ST. PETERSBURG — The city is seeking more than a million in federal dollars to plan for converting two of downtown’s busiest drags — 8th Street and Dr. Martin Luther King, Jr. Street — into two-way streets.
With Interstate 175 as a backdrop, U.S. Rep. Kathy Castor, D-Tampa, and St. Petersburg Mayor Ken Welch announced the $1.2 million funding request at a Tuesday news conference at Campbell Park. They said the project would reconnect the neighborhoods south of Tropicana Field that were blocked off from downtown by one-way streets and the 1970s construction of I-175, which Castor called a “colossal mistake.”
“You can see this 175 completely bifurcated the working communities of South St. Pete from downtown, and we want to look for ways to repair those historic mistakes,” she said.
St. Petersburg applied for a slice of the $185 million through the U.S. Department of Transportation’s Communities and Neighborhoods Community Planning Grant Program. The project seeks an 18-month plan to engage residents in the project, improved pedestrian and bike facilities, curb extensions and street trees. They also plan to evaluate how the two-way conversion and lane reallocation would impact communities.
Evan Mory, the city’s director of parking and transportation management, said the city applied a month ago. He said the city expects to hear back by early next year whether it won the grant.
Mory said physical street changes would come in another phase that would tee up the city to receive federal construction dollars for the project.
“Seeing changes on the ground is a few years off,” he said.
Welch and Castor, along with City Council Vice Chairperson Deborah Figgs-Sanders and Terri Lipsey Scott, executive director of the Woodson African American Museum of Florida, spoke about the “historic mistakes” that came with the construction of I-175. A news release from the city said that the construction of the I-175 spur in the late 1970s forced about 4,000 people to move, displacing 2,700 Black families and businesses.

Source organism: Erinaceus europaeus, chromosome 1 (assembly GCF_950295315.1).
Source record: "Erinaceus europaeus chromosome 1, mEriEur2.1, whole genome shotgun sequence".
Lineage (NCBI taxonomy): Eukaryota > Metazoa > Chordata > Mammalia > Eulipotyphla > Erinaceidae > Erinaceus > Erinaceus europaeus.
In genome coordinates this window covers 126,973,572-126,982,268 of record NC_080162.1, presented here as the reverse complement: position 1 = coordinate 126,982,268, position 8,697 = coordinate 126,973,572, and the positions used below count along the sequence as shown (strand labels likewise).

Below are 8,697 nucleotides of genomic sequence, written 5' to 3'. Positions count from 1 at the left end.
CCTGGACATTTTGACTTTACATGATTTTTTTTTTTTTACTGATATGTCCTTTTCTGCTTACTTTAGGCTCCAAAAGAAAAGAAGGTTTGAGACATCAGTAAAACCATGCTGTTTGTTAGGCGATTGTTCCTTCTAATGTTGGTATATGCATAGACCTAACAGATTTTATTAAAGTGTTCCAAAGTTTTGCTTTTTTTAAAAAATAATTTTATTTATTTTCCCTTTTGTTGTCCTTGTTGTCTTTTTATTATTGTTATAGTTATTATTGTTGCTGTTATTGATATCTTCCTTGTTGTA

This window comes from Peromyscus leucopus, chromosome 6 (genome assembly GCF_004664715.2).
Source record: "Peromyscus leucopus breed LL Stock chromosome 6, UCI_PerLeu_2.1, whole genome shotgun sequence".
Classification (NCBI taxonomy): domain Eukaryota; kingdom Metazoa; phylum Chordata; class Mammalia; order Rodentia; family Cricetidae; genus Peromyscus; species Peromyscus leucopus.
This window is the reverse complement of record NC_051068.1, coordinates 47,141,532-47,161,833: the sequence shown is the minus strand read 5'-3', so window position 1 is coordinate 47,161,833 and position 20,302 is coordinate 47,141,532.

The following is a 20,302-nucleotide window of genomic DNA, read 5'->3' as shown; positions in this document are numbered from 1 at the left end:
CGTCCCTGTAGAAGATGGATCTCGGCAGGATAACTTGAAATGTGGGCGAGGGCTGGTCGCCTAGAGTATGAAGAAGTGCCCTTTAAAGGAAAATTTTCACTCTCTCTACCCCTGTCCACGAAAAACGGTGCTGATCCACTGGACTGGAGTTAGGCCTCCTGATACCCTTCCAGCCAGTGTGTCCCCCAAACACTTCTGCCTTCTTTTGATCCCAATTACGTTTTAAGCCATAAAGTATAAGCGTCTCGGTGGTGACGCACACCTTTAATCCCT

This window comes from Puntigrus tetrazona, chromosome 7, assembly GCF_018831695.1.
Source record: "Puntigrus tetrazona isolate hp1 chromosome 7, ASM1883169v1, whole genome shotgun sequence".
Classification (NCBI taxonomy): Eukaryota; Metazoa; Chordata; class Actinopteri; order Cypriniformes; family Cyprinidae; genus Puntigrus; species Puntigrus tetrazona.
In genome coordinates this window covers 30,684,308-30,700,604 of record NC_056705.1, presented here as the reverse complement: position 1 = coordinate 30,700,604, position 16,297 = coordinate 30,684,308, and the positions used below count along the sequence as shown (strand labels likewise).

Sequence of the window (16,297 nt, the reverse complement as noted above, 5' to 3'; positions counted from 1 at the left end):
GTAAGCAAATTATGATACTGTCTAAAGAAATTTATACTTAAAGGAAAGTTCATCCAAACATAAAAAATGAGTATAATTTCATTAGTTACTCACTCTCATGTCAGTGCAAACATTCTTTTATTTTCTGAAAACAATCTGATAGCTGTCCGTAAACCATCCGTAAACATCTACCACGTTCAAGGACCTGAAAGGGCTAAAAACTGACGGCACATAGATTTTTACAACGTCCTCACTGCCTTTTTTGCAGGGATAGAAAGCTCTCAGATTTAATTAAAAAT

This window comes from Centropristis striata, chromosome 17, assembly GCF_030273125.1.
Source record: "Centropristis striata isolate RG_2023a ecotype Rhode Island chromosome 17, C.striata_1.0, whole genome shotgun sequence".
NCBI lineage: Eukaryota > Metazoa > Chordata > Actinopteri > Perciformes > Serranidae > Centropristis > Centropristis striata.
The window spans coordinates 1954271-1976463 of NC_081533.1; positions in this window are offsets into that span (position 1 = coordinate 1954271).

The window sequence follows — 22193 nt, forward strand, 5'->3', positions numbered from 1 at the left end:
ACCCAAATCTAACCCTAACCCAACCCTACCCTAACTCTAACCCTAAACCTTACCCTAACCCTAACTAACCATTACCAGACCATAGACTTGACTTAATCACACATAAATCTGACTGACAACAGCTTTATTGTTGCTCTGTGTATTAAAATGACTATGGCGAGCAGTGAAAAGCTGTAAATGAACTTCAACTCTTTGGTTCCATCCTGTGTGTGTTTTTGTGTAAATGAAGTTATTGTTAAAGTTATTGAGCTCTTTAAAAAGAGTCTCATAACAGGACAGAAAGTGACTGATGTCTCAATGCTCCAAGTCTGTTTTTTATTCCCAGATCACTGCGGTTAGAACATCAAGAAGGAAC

“Today, our aging highway system stands as a monument to environmental injustice,” Lipsey Scott said, adding that she stood with Castor and the city to push for “restitutions for our fractured communities.”
Though the grant sought by the city does not address the interstate, city leaders said it was part of a larger plan. Officials hope to reconnect the Historic Gas Plant District, the name of the surrounding redevelopment of Tropicana Field that was once home to a Black community, to neighborhoods to the south.
Tampa Bay Rays co-presidents Brian Auld and Matt Silverman attended the news conference but did not speak publicly.
Whit Blanton, the executive director of Forward Pinellas, explained that converting the streets will reduce speeding and create more space for wider bike lanes and wider sidewalks. He said those kinds of features are what businesses look for when they’re choosing to invest in an area “because it helps make it more of a destination than just a pass-through territory.”
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Blanton also announced that he has a commitment next year that the Florida Department of Transportation will devise a plan on I-175 to determine the “best course of action” for improvements.